Stimulating nerves in the neck with mild electrical pulses appears to offer relief to people with chronic migraine.
Stephen Silberstein, of Thomas Jefferson University in Philadelphia, and his colleagues studied 157 people fitted with a device that periodically stimulates the occipital nerves that feed up the neck into the rear of the brain.
In 105 of the participants, the device was active for three months, while in the others it was switched off. The researchers found that the active device reduced the average number of migraines per month from 22 to 16 – twice the reduction seen when it was switched off (Cephalalgia).
“Presuming the therapy continues to be effective, I would expect the patients it benefits to retain the implant for life,” says Silberstein. The mechanism by which it works remains unknown, he says, but recent research in animals suggests that it reduces concentrations of a pain neurotransmitter in the nerves.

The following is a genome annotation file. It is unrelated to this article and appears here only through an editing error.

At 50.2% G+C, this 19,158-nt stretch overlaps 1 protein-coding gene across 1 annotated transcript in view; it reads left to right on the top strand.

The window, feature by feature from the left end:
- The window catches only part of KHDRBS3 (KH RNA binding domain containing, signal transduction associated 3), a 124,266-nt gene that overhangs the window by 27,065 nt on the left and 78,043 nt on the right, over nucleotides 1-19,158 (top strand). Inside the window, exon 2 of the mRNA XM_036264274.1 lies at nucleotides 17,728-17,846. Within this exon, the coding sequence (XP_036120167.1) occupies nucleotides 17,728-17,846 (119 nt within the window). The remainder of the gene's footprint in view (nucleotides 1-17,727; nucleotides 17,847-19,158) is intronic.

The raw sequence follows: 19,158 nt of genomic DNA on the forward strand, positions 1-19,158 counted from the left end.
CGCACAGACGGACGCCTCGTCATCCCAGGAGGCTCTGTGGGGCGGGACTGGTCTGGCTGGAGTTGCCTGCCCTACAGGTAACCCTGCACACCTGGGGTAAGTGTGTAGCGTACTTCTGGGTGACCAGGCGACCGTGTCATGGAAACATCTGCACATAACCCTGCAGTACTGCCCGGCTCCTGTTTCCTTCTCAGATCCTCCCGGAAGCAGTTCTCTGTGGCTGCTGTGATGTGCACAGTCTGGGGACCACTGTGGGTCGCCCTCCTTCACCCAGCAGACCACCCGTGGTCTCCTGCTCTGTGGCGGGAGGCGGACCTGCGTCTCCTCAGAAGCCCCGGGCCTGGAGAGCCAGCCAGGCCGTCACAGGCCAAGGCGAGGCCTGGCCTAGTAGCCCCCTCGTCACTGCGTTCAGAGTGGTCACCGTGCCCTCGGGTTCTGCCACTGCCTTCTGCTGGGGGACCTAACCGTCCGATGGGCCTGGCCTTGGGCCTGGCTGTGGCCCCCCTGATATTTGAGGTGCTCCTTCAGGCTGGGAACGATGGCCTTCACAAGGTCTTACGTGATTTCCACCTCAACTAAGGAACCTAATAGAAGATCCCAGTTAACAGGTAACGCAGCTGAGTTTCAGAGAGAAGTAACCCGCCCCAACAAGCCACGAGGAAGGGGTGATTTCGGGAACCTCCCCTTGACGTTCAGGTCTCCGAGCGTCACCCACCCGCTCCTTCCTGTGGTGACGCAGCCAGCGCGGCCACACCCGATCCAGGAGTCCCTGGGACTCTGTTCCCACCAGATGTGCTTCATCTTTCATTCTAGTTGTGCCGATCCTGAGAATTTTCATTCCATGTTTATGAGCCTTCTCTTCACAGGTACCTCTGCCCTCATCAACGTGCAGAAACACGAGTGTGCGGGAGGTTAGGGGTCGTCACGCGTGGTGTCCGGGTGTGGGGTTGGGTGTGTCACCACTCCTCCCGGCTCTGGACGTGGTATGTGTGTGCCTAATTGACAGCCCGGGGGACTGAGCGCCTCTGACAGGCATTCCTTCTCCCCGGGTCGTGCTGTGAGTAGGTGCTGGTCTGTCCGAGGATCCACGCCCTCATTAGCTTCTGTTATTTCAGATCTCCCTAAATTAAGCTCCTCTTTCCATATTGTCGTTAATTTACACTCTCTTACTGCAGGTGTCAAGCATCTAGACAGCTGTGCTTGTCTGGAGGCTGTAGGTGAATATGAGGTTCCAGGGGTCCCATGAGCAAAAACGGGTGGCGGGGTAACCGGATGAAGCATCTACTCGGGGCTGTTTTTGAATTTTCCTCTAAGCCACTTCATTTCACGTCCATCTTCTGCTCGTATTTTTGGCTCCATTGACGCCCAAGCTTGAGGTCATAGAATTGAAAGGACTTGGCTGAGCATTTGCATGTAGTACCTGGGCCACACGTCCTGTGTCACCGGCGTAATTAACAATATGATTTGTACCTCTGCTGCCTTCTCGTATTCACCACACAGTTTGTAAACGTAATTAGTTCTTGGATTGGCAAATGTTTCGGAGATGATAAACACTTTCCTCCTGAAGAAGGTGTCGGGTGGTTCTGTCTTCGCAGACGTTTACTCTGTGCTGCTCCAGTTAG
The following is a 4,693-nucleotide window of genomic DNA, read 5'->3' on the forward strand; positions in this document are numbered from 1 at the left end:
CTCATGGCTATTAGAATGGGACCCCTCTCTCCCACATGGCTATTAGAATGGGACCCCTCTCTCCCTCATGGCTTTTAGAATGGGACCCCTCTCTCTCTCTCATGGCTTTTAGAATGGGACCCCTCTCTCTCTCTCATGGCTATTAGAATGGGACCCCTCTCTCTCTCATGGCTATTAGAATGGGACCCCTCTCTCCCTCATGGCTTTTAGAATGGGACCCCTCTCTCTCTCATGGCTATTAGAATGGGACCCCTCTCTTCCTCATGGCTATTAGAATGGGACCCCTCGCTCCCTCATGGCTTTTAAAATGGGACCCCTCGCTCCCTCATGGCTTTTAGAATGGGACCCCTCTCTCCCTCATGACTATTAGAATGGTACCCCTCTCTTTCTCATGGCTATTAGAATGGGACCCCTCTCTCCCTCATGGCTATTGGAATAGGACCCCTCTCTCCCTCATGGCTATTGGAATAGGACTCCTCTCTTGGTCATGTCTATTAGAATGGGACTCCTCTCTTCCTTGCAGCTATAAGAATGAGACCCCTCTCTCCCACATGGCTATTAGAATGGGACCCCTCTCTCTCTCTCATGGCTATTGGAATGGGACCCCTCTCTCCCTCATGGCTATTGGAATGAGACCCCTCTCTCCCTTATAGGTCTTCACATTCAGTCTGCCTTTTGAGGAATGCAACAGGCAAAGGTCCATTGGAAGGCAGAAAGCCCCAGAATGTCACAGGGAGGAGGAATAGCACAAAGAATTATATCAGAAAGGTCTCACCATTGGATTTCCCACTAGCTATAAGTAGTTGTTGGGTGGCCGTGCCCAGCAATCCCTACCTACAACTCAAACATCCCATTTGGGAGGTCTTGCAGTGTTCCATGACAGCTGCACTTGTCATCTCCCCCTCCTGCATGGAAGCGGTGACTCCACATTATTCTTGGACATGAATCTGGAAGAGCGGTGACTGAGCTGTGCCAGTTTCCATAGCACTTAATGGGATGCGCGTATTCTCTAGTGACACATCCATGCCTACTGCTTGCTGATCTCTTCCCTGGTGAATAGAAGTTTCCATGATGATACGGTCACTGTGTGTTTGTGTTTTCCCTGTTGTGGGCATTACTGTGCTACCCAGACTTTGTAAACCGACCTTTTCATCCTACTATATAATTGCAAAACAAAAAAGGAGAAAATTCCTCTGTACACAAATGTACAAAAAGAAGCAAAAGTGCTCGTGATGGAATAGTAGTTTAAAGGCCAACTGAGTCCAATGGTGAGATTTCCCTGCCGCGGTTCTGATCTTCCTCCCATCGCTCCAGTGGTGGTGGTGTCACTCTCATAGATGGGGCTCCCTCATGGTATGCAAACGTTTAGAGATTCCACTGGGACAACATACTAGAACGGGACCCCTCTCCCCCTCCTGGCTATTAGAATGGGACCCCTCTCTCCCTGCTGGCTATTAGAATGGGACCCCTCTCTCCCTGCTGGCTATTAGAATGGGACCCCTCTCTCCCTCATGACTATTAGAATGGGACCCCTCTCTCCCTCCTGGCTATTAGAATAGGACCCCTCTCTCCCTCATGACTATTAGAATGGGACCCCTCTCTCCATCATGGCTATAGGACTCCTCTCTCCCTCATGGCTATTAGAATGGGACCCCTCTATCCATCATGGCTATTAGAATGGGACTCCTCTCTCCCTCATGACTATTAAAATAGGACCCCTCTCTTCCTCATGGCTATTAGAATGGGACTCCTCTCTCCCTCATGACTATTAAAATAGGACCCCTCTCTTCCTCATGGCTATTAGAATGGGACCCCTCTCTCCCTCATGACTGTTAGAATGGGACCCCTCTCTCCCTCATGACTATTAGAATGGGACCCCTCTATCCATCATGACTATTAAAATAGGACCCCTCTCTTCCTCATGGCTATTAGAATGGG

The device was approved a year ago in Europe but is still awaiting approval in the U.S.
No co-pay boosts screenings
Eliminating co-pays may convince more people to seek colorectal cancer screening. Under the Affordable Care Act (ACA) insurers can’t always charge co-pays for certain preventive procedures. In a study in Clinical Gastroenterology, and in 2009, the first year the ACA’s co-pay limit went into effect, the percentage of people who underwent colonoscopy increased by 18 percent.
People often avoid colonoscopy because of the bowel-purging “prep” it requires. However, under the ACA anyone ages 50-75 can get colonoscopy paid for every 10 years. Although a preventive service may be fully covered, the visit to the doctor’s office could still carry a co-pay.
Harvard Health Letter